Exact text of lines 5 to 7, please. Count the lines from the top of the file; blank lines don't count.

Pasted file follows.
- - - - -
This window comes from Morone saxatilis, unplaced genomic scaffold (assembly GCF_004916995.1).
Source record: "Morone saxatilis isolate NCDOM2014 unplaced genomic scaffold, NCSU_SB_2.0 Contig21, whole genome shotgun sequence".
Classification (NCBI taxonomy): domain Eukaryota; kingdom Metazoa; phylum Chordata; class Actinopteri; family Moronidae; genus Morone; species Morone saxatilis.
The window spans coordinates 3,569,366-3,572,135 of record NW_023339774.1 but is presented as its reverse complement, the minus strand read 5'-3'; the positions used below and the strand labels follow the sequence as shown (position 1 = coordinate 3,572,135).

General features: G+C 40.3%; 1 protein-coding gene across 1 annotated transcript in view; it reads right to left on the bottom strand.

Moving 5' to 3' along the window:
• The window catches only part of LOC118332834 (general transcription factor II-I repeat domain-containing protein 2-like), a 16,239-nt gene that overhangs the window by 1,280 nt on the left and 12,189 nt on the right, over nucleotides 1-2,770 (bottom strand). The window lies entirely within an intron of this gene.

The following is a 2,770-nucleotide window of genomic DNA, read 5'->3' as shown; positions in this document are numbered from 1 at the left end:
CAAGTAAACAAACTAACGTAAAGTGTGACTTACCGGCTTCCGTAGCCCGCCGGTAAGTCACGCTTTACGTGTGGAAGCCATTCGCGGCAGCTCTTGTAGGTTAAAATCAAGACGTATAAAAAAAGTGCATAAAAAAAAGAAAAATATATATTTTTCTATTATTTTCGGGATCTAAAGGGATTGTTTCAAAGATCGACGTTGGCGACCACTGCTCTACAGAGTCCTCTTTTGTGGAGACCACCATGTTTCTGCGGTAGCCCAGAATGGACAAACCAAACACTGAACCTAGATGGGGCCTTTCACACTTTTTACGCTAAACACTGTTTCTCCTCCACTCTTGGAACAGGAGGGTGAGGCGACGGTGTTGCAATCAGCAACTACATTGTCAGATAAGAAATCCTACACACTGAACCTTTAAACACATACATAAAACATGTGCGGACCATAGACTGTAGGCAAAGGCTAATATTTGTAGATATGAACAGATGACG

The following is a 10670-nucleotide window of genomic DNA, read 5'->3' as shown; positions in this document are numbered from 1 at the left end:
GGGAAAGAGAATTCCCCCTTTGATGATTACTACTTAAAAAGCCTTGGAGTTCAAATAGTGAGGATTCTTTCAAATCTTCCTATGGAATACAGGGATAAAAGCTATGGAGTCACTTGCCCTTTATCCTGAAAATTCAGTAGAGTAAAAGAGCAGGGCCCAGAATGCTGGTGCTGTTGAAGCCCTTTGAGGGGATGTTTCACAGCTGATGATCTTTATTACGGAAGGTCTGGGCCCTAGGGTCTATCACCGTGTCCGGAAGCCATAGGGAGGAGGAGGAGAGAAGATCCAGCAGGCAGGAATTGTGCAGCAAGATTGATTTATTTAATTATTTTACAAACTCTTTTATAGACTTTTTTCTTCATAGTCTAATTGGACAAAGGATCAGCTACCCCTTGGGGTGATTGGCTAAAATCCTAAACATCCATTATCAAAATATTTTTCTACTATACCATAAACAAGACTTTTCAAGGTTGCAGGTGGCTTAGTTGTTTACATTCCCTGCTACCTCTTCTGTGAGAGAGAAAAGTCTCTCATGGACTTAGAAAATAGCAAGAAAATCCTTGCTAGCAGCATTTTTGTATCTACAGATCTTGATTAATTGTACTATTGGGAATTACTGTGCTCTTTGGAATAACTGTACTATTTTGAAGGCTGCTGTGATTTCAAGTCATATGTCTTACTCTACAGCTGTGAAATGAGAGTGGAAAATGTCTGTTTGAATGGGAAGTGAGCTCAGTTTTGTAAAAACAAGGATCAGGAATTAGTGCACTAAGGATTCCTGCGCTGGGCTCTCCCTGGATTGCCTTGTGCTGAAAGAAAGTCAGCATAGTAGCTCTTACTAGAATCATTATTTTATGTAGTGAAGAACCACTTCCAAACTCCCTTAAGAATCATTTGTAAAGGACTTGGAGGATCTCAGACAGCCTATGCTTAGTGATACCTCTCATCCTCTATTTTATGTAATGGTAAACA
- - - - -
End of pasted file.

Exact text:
General features: G+C 40.3%; 1 protein-coding gene across 1 annotated transcript in view; it reads right to left on the bottom strand.

Moving 5' to 3' along the window:
• The window catches only part of LOC118332834 (general transcription factor II-I repeat domain-containing protein 2-like), a 16,239-nt gene that overhangs the window by 1,280 nt on the left and 12,189 nt on the right, over nucleotides 1-2,770 (bottom strand). The window lies entirely within an intron of this gene.